Filing: Agent felt Iowa betting probe was illegal

Motion filed to suppress all evidence in ISU case

Tooba Shakir 2 months ago 0

Attorneys for four current or former Iowa State athletes charged in the state of Iowa’s online sports wagering investigation filed a motion Tuesday to suppress all evidence in the case, citing an “illegal search and seizure” that violated the athletes’ constitutional rights.

Iowa State wrestler Paniro Johnson and former ISU football players Eyioma Uwazurike, now with the Denver Broncos, as well as Isaiah Lee and Jirehl Brock, have been charged with identity theft or tampering with records for making online wagers using DraftKings or FanDuel accounts registered to other people. Uwazurike was indefinitely suspended in July for violating the NFL’s gambling policy. Lee and Brock left the team before the season. Johnson is not participating in any wrestling meets attached to Iowa State this season, only unattached tournaments where he pays his own way.

Attorneys representing the four accuse Iowa’s Division of Criminal investigations, which led the sports wagering probe last spring, of misrepresenting the nature of its investigation and violating the terms of use for a software program used to capture online wagering inside Iowa State’s athletic facilities.

Tuesday’s motion noted a Jan. 25 letter sent by the geolocation security company GeoComply to Iowa DCI, stating it would be disabling DCI’s access to Kibana, the tool used to capture wagering data, because “DCI may have exceeded the intended outlined scope of its Kibana access-and-use privileges.” The defendants claim Brian Sanger, a DCI agent who led the state’s sports wagering investigation of college athletes, did not obtain a search warrant before using Kibana.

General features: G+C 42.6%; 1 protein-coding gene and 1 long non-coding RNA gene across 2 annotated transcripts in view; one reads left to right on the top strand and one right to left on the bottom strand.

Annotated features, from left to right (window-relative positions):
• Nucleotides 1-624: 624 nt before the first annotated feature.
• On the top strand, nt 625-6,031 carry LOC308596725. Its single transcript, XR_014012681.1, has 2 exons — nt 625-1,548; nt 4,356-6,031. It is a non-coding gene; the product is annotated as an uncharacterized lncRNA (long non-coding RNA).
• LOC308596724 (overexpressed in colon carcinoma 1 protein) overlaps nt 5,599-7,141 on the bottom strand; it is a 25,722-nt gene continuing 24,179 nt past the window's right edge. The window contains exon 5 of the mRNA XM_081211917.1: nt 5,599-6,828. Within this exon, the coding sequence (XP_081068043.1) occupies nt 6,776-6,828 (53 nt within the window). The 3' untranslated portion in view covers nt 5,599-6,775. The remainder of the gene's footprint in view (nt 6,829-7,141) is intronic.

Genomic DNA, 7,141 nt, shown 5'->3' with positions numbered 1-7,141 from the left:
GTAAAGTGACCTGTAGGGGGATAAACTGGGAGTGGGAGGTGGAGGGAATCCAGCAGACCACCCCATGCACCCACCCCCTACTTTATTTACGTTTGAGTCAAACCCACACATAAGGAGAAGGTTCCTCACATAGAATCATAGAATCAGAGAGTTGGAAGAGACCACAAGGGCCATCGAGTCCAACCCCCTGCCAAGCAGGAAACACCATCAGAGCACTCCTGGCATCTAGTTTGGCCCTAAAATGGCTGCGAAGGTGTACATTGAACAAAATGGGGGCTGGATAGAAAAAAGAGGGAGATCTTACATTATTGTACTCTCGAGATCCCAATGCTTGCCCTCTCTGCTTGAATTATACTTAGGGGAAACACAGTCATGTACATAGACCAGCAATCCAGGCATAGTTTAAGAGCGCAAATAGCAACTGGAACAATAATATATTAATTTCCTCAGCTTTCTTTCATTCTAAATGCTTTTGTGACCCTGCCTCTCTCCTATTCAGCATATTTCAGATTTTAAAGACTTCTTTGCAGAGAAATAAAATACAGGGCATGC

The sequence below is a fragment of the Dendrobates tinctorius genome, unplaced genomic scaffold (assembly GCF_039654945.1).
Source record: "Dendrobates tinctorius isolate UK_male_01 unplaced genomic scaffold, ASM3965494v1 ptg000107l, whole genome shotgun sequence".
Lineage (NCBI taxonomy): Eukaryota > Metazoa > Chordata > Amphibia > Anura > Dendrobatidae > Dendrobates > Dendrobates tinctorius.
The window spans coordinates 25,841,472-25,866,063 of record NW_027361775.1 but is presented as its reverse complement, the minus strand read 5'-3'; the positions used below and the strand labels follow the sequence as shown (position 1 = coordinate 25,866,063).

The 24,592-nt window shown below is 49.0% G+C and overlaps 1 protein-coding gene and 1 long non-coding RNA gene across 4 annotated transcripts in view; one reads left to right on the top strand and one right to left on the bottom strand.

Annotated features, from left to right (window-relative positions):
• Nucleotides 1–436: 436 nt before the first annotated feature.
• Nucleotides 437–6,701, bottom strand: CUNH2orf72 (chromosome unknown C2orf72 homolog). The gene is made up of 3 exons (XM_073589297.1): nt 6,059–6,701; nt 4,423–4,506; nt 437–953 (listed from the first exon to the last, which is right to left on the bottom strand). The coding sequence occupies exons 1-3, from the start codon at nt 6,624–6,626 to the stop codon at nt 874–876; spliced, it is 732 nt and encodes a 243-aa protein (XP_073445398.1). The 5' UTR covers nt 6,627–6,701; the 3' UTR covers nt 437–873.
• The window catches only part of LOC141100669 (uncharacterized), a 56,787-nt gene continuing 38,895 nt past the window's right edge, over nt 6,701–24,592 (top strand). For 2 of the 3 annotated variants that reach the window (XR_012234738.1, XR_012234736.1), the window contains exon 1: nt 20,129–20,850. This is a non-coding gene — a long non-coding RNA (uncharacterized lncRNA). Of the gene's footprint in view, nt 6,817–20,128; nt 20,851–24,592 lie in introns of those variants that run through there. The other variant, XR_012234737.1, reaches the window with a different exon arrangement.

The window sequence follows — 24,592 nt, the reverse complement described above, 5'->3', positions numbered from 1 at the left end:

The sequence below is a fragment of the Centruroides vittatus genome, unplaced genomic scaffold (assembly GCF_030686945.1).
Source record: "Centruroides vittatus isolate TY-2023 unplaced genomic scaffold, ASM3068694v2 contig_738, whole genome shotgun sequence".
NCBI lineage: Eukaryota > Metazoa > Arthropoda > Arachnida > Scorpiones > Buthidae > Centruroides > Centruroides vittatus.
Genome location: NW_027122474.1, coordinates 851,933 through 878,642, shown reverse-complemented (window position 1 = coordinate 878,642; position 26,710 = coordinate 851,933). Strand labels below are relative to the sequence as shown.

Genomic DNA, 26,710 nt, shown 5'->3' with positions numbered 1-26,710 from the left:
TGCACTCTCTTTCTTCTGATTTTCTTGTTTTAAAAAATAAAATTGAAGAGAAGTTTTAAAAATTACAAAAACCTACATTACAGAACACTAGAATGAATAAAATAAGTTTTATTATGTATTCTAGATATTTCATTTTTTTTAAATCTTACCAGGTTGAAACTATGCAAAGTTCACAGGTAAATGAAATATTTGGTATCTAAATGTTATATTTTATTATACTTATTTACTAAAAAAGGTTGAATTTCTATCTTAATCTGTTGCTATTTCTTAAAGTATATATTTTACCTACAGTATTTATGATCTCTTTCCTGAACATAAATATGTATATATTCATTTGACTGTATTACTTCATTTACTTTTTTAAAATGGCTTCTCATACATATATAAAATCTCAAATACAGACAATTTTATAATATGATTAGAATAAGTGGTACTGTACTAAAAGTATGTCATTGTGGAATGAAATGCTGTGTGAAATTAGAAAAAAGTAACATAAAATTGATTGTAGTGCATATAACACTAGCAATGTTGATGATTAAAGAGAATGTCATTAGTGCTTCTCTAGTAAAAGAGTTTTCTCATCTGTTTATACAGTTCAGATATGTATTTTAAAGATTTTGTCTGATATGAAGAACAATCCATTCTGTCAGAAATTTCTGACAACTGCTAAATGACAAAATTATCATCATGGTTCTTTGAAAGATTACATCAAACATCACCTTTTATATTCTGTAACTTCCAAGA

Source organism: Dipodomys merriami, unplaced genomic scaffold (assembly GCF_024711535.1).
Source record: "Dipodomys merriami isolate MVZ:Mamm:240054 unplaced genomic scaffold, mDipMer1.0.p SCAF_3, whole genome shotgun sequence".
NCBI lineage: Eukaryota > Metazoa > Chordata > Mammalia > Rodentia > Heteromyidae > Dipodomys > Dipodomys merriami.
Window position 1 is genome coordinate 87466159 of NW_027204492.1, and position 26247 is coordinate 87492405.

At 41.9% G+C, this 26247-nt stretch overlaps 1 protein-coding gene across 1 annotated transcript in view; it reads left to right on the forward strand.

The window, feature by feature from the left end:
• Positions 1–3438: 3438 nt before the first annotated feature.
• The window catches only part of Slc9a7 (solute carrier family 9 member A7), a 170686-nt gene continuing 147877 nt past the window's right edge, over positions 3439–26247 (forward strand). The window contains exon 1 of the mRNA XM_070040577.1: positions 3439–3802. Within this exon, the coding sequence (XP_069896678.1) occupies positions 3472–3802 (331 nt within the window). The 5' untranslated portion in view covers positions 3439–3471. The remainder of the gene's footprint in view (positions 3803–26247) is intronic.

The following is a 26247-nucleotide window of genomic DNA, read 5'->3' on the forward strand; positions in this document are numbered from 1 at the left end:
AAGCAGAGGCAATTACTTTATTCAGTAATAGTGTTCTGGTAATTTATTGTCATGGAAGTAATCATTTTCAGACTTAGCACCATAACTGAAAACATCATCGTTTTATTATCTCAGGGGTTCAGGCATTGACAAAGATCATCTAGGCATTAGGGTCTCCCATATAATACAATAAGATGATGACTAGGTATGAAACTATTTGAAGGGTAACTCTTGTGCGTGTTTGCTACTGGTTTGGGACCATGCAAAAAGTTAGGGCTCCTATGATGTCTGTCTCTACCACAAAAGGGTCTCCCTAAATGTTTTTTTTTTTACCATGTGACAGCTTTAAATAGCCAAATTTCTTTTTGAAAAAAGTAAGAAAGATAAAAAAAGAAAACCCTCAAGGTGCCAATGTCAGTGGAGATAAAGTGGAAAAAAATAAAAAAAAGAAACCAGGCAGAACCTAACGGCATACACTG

“Without Agent Sanger’s unlawful use of the Kibana tool, the defendants would never have been targeted by law enforcement, and the subsequent subpoenas and search warrants would never have been issued,” the motion read.

According to Tuesday’s motion, DCI agents had told the players that the investigation was regulatory in nature, and not targeting anyone for potential criminal charges. Their cooperation with the investigation and disclosure of online wagers they had made “violated the constitutional rights against self-incrimination.” A motion filed last month on behalf of Johnson cited a deposition from Mark Ludwick, a DCI agent involved in the investigation and state witness, who testified that he was told by an agent leading the operation that the investigation would be “purely administrative” and would not result in criminal charges. Ludwick interviewed Lee under that premise and received confirmation from Lee that he had placed sports wagers under another person’s account.

In a Jan. 31 statement, Iowa’s Department of Public Safety, which oversees DCI, said it had access to programs like Kibana “to help identify anomalies suggesting suspicious or criminal activity that could undermine sports gambling in Iowa and ensure regulatory compliance.”

The state added that it had “conferred with legal counsel to ensure lawful access to and use of the technology,” and had two county attorney officials review evidence from the investigation before deciding to charge more than 20 Iowa State and University of Iowa athletes for illegal sports wagering.

Tuesday’s motion cites a similar wagering case in the state where a DCI agent who worked with Sanger obtained a warrant in April 2023, to use Kibana as part of an investigation into two 19-year-old men who aren’t college athletes and used one of their father’s accounts to place underage wagers. Both men were charged with underage gambling, a simple misdemeanor, rather than the more serious charges leveled against Johnson, Uwazurike, Lee and Brock.

The attorneys are requesting a hearing to suppress all evidence in the case and “grant any further relief,” including the dismissal of the case.

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